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Intermediate Bulk Containers (IBCs), 55 Gallon Drums Steel and Plastic
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LIFE CYCLE INVENTORY OF SINGLE-TRIP AND MULTI-TRIP STEEL DRUM SYSTEMS IN THE U.S., EUROPE, AND JAPAN

The newly published life cycle analysis compares the environmental, energy and cost impacts of single-trip and multi-trip steel drums.  This ground-breaking report was prepared by Franklin Associates, which is one of the most highly respected firms in the U.S. involved in this kind of work.

The study reached several important conclusions:

1) The energy and environmental impacts of the multi-trip steel drum systems studied were significantly smaller than for the corresponding single-trip drum system; and

2) Net economic costs are lower for users of multi-trip steel drum systems than for users of single-trip steel drum systems.

The LCA quantifies the environmental and energy impacts of the most commonly used industrial packaging in the world – the steel drum.  It considers energy use and environmental emissions associated with the production, reconditioning, recycling and disposal of these containers in the U.S., Europe and Japan.  In addition, a framework was developed to compare net costs associated with the various drum systems.

Eight different combinations of tight head and open head 55 gallon steel drums were examined for each country or region – a total of 24 drum systems in all. The drums varied in weight (i.e., steel thickness) and in the average number of trips taken before recycling.  Three drum systems were multi-trip and one was single-trip. The combinations were:

1.2 mm multi-trip tight head / open head
1.0 mm multi-trip tight head / open head
           1.2/0.9/1.2 mm multi-trip tight head / open head
 0.8 mm single-trip tight head / open head



Weights and trip rates were reported on the basis of 55,000 gallons of product delivered, or 1,000 trips.  Trip rates for multi-trip drums ranged from a low of 2.3 (i.e. 1.0 mm tight head and open head in Japan) to a high of 8.7 (i.e. 1.2 mm open head in Europe).

Some of the key study results from the report are summarized below:

1) The total energy requirements for multi-trip drums are significantly lower than for single-trip drums.  The tight head multi-trip drum, for example, is nearly three times more energy efficient than single-trip drums in the U.S. and Europe, and about 65% more efficient in Japan.  Open head multi-trip drums are 45% more efficient in Europe and the U.S., and about 22% more efficient in Japan.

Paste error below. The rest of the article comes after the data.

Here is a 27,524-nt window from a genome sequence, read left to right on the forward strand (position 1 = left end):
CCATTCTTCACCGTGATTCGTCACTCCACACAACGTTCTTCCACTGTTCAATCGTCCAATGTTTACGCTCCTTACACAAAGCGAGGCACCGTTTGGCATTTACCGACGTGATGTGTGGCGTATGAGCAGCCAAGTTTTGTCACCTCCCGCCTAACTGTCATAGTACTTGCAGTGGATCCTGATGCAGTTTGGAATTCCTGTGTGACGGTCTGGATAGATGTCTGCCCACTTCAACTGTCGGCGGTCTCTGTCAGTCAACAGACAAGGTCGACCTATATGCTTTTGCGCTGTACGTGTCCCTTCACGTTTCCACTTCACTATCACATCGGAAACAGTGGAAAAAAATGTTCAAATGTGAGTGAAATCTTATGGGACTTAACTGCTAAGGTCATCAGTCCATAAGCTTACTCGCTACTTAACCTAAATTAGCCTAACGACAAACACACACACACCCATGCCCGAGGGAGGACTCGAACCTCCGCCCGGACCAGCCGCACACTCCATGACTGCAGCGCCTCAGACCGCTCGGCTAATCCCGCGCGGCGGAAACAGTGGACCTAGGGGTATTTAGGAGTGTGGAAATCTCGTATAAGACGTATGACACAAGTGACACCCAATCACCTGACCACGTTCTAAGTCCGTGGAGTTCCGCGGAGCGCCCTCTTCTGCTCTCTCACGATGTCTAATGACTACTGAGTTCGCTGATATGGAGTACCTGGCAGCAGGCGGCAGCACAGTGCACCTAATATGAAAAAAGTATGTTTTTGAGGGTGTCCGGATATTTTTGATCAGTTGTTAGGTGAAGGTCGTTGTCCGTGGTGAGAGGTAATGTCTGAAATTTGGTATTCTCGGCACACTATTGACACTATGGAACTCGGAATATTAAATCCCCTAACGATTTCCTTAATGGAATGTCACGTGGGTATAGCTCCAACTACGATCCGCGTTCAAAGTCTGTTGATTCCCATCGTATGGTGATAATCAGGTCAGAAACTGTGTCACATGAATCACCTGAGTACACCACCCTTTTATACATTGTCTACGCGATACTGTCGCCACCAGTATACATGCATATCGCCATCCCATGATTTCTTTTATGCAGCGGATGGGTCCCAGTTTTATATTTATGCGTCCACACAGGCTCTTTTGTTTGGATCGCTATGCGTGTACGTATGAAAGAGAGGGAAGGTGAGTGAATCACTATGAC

2) Solid waste production associated with single-trip drum systems is about three to four times that associated with multi-trip systems in all countries.

3) Key atmospheric emissions for multi-trip tight head systems are substantially lower than for single-trip systems.  These include particulates, nitrogen oxides and methane.  Emissions from the open head multi-trip systems are also less than for the corresponding single-trip system, but the variance between the two is less than for the tight head systems.

4) Most waterborne emissions from multi-trip tight head drum systems are between 30% and 80% lower than for corresponding, single-trip tight head systems.  Comparative waterborne emissions from open head systems fall within the same general ranges.

5) The net cost to users of single-trip drum systems is higher than for users of multi-trip drum systems.  Savings from multi-trip systems averaged about 78% in the U.S.; nearly 67% in Europe; and, about 42% in Japan.  Energy savings from multi-trip open head systems averaged about 67% in the U.S.; 63% in Europe and 33% in Japan.  Although these cost values can rise or fall depending on variables such as fuel and the scrap value of steel, it is clear that energy savings from multi-trip systems will always be significant.

For simplicity, the charts below compare the savings between one of the multi-trip drums and the 0.8 mm single-trip drum. Since the results for the multi-trip systems were similar, we chose to use the 1.0 mm drum because of it’s widespread use.



ENERGY USAGE


SOLID WASTE
AIR EMISSIONS


WATERBORNE EMISSIONS
COST COMPARISON (1)
(US $ per 1,000 drum trips)
DRUM STYLE
INITIAL COST (2)
TRANSPORT COSTS (3)
USE COSTS(4)
SCRAP VALUE(5)
NET COST(6)
1.0 mm Tight Head
1,831
205
220
236
2,021
1.0 mm Open Head
2,937
297
508
379
3,362
0.8 mm Tight Head
9,598
266
220
1,232
8,852
0.8 mm Open Head
10,613
328
508
1,364
10,084
(1) All costs expressed in US dollars, based on public data prices of fuels and materials.
(2) Costs of steel and energy for producing the weight of steel drums and lids required for 1,000 trips based on average trip rate.
(3) Cost of fuel for transportation to and from reconditioners for 1,000 drum trips. Includes initial transportation of new drums to user.
(4) Cost of fuels and chemicals used in reconditioning process.
(5) Value of steel scrap from drums required for 1,000 trips.
(6) Net cost = initial cost + transportation costs + use costs - scrap value.


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